10/11/2012, 00.00
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Lagarde chides China, saying it will lose out for not coming to Tokyo

IMF managing director talks tough with Beijing. "We would hope," she said, "that longstanding differences concerning territorial matters could be resolved smoothly so that economic co-operation can take over". Tokyo plans a diplomatic gesture as bilateral and the regional economy take a beating.

Tokyo (AsiaNews) - China will "lose out" by not sending its top two finance officials to important global economic meetings in Japan this week, International Monetary Fund (IMF) chief Christine Lagarde said on Thursday, after People's Bank of China Governor Zhou Xiaochuan and Finance Minister Xie Xuren cancelled their visit to the IMF meet in the Japanese capital. Mr Zhou had been due to deliver a lecture on Sunday, the centrepiece of the final day of the annual conference.

Although Chinese authorities have not provided any official reasons for the decision, the dispute between China and Japan over a chain of islands in the East China Sea, known as Diaoyu in China and Senkaku in Japan, is the real reason.

Since August, the two countries have been embroiled in a row over the issue. In China, it has distracted the public from the imminent changed in leadership. In Japan, the issue has helped the government divert the public's attention from its errors in economic and energy matters.

Lagarde called on Beijing and Tokyo-embroiled in a heated dispute over a group of islands in the East China Sea-to settle their differences quickly, adding that "countries in this region are very important for the global economy".

"We have a lot of substantive issues to discuss, great debates, great seminars organised. I think they lose out by not attending the meeting," she said of China's absent finance minister and central bank chief.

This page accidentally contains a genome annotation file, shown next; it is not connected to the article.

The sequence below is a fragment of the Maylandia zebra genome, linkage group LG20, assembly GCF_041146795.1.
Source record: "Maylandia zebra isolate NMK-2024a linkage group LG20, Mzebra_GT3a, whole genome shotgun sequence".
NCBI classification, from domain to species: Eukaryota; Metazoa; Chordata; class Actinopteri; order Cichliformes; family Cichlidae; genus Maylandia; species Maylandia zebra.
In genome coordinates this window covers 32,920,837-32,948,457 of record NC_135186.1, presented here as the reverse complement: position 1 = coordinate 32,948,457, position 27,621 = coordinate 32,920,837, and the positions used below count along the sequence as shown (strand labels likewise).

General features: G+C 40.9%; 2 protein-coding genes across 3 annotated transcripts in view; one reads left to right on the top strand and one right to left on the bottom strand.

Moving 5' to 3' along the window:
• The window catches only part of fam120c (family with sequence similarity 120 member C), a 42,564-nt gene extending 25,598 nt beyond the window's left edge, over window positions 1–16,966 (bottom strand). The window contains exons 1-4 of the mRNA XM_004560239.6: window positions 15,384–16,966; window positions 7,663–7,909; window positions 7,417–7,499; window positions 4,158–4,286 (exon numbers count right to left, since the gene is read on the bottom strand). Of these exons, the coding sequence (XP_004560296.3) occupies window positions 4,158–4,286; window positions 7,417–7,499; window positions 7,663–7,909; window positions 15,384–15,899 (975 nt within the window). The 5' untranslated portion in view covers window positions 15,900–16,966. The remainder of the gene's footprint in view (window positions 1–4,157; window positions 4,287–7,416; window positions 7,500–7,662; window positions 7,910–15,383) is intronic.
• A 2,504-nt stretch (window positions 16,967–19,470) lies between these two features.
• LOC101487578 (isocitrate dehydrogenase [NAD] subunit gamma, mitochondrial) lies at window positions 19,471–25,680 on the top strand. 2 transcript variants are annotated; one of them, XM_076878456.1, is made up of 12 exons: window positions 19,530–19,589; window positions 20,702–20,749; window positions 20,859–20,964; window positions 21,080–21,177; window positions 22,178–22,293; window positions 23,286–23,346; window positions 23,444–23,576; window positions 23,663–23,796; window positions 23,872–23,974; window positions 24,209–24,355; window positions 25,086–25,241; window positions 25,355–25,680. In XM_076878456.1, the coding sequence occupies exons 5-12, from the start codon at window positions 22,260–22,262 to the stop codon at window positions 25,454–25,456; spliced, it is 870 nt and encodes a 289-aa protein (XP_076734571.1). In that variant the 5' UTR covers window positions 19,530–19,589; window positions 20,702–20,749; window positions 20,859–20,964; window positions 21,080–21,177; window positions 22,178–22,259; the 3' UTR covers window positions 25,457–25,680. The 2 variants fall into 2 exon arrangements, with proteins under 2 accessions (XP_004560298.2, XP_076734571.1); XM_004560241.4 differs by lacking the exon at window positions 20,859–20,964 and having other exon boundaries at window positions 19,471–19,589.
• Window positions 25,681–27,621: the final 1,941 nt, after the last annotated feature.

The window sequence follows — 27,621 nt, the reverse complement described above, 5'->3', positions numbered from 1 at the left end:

The importance of the group of islands is uncertain. Their main attraction is strategic since they are located at the intersection of several maritime routes. Some observers believe they have rich fishing grounds and that their seabed hides huge amounts of natural gas.

During a period of détente in 2008, the two nations signed an agreement to explore and develop the islands jointly, but never saw it through.

The diplomatic row has had a negative impact on Japanese shares, which have declined by 3.1 per cent since 10 September, when Prime Minister Noda announced that Japan would buy the islands from private owners living on Okinawa.

"This is the last thing Japan needs right now, given the overseas slowdown and the sluggish economy," said Junko Nishioka, chief economist at RBS Securities Japan Ltd. in Tokyo and a former central bank official. "The dispute has become much more serious than we initially expected."

However, the issue directly affects China as well. At stake for China are ties with its second-largest provider of foreign direct investment. Japanese companies poured in .1 billion in the first eight months of 2012, second only to Hong Kong, according to the Chinese Ministry of Commerce.

In addition to a drop in car sales in Japan, Japanese plants in China have had to shut down following violent anti-Japanese demonstrations in that country with scores of unsold cars piling up. Now the authorities in Tokyo are having second thoughts and want to calm things down.

According to Kyodo News, Japan's foremost news agency, Tokyo is considering plans "to compromise a little" with Beijing.

The plans would allow Japan to acknowledge Chinese claims to the disputed islands, whilst "maintaining its position that no official territorial dispute exists over the islet group," sources close to the matter said Tuesday.

Notwithstanding the contradictory nature of the plans, some Chinese analysts see them as a diplomatic gesture for the sake of the economy.

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